Is online learning a remedy to the coronavirus?

With the spreading coronavirus, is it wise – or even possible – to attend Uni? I’m a current Uni student, and I had to ask myself this question. Naturally, I don’t want to catch the virus, but is online learning the solution?

Is it safe to go to Uni with the coronavirus spreading?

My Uni has assured me that all is safe, and they’re taking all the precautions they can. And, they’re taking the advice of the Health Department. But Prime Minister Scott Morrison is banning public gatherings of 500 people or more, so why are Uni’s exempt from this ban? I don’t get it. Isn’t sitting in a lecture room with hundreds of other students for a couple of hours throwing up a good chance of someone bringing the virus into the room? Especially considering that earlier in the day a different lot of hundreds were in the same room. Was the room cleaned? Was the table and chair that I sit on cleaned? Who sat on it before me?

Is it better to study at home or go to Uni?

A good question to ask right now. I mean, if the health authorities are recommending ‘social distancing’, then studying alone in your own home is got be the better option. I thought about driving to Uni, but then parking is always such a hassle. I could catch a train, but then I’m stuck in a carriage with a hundred other people…both ways. So, I’m thinking that studying in a place that is away from other people has big advantages, especially in times like this.

How good is online delivery?

I’ve done quite a few ZOOM meetings, so I know I have enough internet bandwidth to handle the load. But, ideally, I’d rather not have to restrict myself to a specific time when the Lecturer is delivering the content. What if I have to leave the live lecture, for whatever reason. I’ve found that there are some courses that are now delivered online which are pre-recorded, so I can start / stop at will.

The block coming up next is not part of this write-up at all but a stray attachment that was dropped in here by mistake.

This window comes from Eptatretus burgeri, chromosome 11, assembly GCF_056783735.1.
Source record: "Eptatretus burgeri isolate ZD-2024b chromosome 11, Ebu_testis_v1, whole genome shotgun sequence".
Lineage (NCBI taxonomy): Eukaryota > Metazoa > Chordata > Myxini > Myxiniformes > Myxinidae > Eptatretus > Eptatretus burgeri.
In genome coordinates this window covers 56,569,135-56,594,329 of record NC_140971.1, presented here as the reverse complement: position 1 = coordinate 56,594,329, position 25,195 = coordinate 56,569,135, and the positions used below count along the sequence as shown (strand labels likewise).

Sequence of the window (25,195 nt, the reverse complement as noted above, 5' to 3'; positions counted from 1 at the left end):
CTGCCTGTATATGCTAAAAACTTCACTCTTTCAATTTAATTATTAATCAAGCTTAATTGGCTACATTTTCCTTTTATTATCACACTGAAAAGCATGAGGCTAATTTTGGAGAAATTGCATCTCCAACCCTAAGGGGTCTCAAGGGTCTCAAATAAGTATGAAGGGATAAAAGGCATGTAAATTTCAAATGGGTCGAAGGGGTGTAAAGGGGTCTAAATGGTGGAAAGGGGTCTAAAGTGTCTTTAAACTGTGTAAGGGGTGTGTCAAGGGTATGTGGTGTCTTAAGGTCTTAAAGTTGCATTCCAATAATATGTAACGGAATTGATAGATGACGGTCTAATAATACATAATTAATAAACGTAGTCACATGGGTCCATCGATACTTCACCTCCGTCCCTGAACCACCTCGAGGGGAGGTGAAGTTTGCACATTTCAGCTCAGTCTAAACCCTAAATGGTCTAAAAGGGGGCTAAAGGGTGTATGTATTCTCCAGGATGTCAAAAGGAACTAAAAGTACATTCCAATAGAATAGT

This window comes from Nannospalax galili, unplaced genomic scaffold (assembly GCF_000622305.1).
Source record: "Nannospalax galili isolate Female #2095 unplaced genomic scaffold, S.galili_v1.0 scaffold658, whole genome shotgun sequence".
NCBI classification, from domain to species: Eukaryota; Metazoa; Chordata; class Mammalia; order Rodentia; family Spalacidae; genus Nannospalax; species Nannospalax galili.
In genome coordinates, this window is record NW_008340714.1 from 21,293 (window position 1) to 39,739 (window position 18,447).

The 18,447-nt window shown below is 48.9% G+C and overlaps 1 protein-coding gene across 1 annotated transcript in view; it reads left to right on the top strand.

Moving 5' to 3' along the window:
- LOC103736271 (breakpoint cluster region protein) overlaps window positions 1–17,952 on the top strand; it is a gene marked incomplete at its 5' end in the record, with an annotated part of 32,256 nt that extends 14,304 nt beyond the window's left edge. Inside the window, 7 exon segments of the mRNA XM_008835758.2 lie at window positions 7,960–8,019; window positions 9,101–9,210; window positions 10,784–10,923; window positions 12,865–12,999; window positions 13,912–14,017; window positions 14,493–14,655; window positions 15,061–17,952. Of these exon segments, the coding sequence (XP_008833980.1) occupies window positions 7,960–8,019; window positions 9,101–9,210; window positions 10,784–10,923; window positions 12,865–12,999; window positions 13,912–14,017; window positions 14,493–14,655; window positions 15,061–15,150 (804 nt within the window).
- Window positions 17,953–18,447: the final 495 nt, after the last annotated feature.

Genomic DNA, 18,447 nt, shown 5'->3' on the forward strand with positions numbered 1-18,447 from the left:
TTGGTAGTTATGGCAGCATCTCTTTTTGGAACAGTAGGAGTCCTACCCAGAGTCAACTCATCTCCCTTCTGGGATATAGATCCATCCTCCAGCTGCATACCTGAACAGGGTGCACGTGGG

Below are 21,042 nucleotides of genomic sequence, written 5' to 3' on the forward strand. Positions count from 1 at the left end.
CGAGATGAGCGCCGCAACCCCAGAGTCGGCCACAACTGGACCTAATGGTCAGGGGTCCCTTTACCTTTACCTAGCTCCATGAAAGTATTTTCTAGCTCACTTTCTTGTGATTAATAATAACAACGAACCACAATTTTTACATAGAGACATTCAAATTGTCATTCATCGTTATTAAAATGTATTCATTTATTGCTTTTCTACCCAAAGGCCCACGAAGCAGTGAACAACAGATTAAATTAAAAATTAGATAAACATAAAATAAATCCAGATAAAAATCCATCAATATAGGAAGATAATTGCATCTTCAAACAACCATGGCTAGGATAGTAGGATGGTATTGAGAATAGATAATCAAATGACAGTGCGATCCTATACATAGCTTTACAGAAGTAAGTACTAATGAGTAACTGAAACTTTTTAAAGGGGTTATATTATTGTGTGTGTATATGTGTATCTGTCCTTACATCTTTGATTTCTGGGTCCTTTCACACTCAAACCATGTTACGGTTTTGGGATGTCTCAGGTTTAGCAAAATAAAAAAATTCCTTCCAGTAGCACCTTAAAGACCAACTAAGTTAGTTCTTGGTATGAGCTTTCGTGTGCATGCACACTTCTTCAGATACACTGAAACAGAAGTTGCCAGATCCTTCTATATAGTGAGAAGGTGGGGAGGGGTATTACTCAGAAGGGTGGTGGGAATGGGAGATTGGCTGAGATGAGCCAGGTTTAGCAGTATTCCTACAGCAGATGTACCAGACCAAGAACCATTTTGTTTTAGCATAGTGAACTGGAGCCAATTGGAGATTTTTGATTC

How engaging is online learning?

My Uni offers me lots of PDFs and Powerpoint slides to download and read, but it’s kind of boring. What I would like is a course that is really engaging. I can see online is getting much better at this. Courses are being designed to really engage the student. They know that drop-out rates are big, so they’ve created material that is pretty intense. I mean, when was the last time you walked out of a movie because it was boring?

I read a report recently that says as a result of the coronavirus ‘forcing’ us to try online learning, “Students and teachers will have collectively experienced a new benchmark of contemporary education: a more interactive, real-time and innovation-oriented learning experience.”

Does online learning provide real feedback?

Another good question. When I did my Uni exams last year, I studied really hard for them, which took a lot of time and effort. I was shocked to find out that the Uni returned no feedback to me, other than my score. I was pretty pissed at this. Why no feedback? Not only am I keen to find out what the maker thought of my work, but feedback is also a really great learning tool, right? I even complained to the Head of the School but didn’t get far.

A good online learning course should provide feedback on everything you submit for assessment. Even better, if you’re work is not good enough, a course done through what’s called Nationally Recognised Training will give you a chance to review your work and resubmit … until you get it right! That’s got to be a better way to learn.

So, in time like these, with the coronavirus forcing me to think about whether I should actually attend Uni or not, it’s interesting to see that online courses have come a long way and offer a lot of advantages that Uni can’t. Oh, and did I mention the cost of an online course is much less than Uni…?

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Simon Lidster

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